Resins in Waterbased Paints

23rd May 2024

What is waterbased resins?

In the formulation of water-based wood finish paint, the binder or resin is crucial for forming the paint film and determining its performance. The binder, which can be a polymer emulsion, dispersion, or hybrid, should constitute more than 80% of the formulation, ideally more than 90%. Since emulsions, especially aqueous dispersions, typically have low solid content (usually 30%-35%), the formulation should aim to maximize the binder content. This ensures a higher effective film-forming substance in the paint liquid, allowing for a thicker, more substantial paint film with a single coat application.

The choice of emulsion or aqueous dispersion depends on the intended use of the water-based wood paint. For outdoor water-based wood paints, which face harsh weathering conditions, it is recommended to use aliphatic urethane dispersions or acrylic emulsions. Indoor paints can use aromatic polyurethane dispersions or acrylic emulsions, with a high glass transition temperature or the ability to crosslink during curing to enhance water and heat resistance. The binder requirements for putty and primers can be lower to allow users to reduce material usage. In pigmented water-based wood paints, some pigments and fillers are included, thus reducing the amount of emulsion or dispersion used to around 70%-80%. In putty, which contains even more fillers, the amount of emulsion or dispersion can be as low as 50%.

4 kinds of waterbased resins

Vinyl Acetate Emulsion

Polyvinyl acetate emulsion, commonly known as white glue, is widely used as an adhesive in various applications, such as wood, furniture, paper, fiber, and glass. It is also extensively used in products like cigarette adhesives and carpet adhesives.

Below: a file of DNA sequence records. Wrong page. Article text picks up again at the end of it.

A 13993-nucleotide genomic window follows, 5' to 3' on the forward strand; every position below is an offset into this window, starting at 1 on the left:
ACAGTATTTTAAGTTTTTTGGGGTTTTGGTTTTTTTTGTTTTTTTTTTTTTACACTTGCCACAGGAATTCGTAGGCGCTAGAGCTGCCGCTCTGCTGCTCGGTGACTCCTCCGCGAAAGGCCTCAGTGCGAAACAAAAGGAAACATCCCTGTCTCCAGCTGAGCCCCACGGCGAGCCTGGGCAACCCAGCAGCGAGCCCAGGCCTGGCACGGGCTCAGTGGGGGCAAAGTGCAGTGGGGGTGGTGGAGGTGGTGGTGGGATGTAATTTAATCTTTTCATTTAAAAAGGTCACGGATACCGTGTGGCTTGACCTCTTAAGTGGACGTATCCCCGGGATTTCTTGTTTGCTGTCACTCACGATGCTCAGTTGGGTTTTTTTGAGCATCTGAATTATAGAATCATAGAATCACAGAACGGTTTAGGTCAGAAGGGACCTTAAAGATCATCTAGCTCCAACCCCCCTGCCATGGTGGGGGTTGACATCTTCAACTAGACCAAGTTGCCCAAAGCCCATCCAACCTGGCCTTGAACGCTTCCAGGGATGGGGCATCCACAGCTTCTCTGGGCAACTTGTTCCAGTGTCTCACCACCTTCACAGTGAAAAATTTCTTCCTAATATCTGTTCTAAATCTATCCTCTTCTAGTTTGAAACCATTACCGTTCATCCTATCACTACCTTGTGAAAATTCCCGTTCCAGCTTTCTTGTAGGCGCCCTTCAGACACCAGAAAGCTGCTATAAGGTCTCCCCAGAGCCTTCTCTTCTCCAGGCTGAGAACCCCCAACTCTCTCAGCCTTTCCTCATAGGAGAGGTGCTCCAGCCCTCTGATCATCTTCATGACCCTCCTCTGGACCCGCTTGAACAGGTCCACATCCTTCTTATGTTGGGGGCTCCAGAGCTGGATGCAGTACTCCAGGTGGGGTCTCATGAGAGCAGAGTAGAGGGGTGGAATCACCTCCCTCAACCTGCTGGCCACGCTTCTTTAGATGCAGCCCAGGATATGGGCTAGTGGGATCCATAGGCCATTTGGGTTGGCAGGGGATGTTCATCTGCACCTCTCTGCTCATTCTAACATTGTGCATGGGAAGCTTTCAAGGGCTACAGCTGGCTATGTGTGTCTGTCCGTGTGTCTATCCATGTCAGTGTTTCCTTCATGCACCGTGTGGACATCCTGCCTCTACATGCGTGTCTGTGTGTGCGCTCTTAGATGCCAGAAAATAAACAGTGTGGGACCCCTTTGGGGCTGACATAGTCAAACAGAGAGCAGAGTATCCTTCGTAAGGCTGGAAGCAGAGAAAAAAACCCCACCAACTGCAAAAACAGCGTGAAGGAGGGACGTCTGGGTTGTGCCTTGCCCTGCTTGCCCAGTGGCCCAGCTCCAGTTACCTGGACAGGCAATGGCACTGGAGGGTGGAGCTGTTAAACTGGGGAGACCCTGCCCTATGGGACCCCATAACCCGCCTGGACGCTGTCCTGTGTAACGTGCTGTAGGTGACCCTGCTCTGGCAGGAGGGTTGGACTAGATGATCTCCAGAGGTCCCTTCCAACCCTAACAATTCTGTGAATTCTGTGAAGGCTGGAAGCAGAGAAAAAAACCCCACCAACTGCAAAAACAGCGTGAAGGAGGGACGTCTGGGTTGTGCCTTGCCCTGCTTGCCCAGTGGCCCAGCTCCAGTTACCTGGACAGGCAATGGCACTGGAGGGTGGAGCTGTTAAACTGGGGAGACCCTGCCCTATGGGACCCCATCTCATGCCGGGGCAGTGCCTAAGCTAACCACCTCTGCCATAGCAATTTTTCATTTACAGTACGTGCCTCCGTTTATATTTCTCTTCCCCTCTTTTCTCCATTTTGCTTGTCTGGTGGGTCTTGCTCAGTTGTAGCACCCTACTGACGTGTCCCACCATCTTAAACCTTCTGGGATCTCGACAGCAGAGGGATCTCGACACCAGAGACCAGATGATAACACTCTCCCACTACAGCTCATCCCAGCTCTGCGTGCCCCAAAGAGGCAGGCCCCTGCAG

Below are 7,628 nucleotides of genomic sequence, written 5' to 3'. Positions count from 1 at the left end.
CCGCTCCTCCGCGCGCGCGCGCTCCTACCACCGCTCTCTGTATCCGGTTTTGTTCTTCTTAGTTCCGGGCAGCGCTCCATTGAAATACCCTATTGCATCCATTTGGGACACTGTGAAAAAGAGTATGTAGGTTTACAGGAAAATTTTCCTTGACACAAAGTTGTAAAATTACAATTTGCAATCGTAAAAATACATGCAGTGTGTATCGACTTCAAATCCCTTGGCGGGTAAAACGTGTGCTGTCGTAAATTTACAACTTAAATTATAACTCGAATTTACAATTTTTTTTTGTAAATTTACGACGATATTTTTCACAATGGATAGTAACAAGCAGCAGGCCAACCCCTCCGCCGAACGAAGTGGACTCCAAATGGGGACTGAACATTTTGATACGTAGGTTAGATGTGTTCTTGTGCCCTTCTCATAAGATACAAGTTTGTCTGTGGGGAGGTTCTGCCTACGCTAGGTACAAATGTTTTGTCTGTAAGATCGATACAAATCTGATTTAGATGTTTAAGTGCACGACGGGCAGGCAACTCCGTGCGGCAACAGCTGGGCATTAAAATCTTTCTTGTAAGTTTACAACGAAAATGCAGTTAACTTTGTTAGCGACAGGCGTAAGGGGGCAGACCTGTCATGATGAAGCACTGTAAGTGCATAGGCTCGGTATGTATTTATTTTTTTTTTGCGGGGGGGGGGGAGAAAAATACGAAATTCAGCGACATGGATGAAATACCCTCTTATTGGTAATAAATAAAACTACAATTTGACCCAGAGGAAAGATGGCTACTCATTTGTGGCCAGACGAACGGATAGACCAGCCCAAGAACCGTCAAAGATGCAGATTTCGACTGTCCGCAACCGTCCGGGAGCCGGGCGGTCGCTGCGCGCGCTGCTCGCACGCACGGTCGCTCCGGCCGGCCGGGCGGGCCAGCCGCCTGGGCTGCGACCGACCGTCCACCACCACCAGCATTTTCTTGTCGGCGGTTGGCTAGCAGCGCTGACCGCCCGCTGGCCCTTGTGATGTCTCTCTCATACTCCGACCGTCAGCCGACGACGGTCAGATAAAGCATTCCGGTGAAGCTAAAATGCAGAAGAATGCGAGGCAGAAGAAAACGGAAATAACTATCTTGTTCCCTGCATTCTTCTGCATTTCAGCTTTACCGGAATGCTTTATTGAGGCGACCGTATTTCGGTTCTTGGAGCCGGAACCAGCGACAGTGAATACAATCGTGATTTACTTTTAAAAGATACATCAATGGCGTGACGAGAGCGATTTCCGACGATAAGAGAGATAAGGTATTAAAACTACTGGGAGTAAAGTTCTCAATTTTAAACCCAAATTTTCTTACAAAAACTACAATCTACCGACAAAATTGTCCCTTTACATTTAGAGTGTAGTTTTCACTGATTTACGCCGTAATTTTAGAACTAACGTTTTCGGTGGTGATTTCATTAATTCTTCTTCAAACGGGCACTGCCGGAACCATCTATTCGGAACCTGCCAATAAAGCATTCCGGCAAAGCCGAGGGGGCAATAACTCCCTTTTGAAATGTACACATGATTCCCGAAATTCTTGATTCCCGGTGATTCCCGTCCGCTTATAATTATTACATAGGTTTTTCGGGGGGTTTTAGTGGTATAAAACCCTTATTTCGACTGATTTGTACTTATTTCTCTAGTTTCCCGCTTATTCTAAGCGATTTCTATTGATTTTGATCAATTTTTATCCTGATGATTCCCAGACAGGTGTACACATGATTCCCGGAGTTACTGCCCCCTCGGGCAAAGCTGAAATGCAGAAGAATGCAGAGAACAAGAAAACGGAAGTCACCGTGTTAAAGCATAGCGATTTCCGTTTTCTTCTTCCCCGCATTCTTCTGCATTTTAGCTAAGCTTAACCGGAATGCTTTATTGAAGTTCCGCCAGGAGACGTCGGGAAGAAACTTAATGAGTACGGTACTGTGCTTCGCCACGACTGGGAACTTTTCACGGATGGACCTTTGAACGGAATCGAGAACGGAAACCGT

When used as a coating binder, although it is not of the highest grade, it can meet general requirements. Particularly when formulating coatings, it allows for a high pigment (filler) to binder ratio, enabling the production of coatings of various grades according to specific needs.

In the early days, high-quality polyvinyl acetate emulsions had a solid content of 50%. Due to several price increases of vinyl acetate and specific market demands, many products with different solid contents have been introduced to the market. Currently, well-regarded white glues on the market have a solid content of 35%-36%.

Acrylic Emulsion

Common acrylate monomers used in these resin emulsions include methyl acrylate, ethyl acrylate, n-butyl acrylate, 2-ethylhexyl acrylate, isobutyl acrylate, methyl methacrylate, ethyl methacrylate, and butyl methacrylate. In addition to producing pure acrylate emulsions through homopolymerization or copolymerization of these acrylates, other monomers are often copolymerized to impart the desired properties to the emulsion polymer. Common comonomers include vinyl acetate, styrene, acrylonitrile, and ethylene.

Functional monomers such as (meth)acrylic acid, maleic acid, fumaric acid, itaconic acid, and (meth)acrylamide, as well as crosslinking monomers such as hydroxyethyl (meth)acrylate, hydroxypropyl (meth)acrylate, N-methylol acrylamide, ethylene glycol dimethacrylate, butanediol diacrylate, trimethylolpropane triacrylate, divinylbenzene, and alkyd resins modified with linseed oil and tung oil, are often added. The amount of carboxyl-containing and crosslinking monomers generally ranges from 1.5% to 5% of the total monomer content. Different monomers impart various properties to the emulsion polymer.

Polyurethane Acrylic Emulsion (PUA)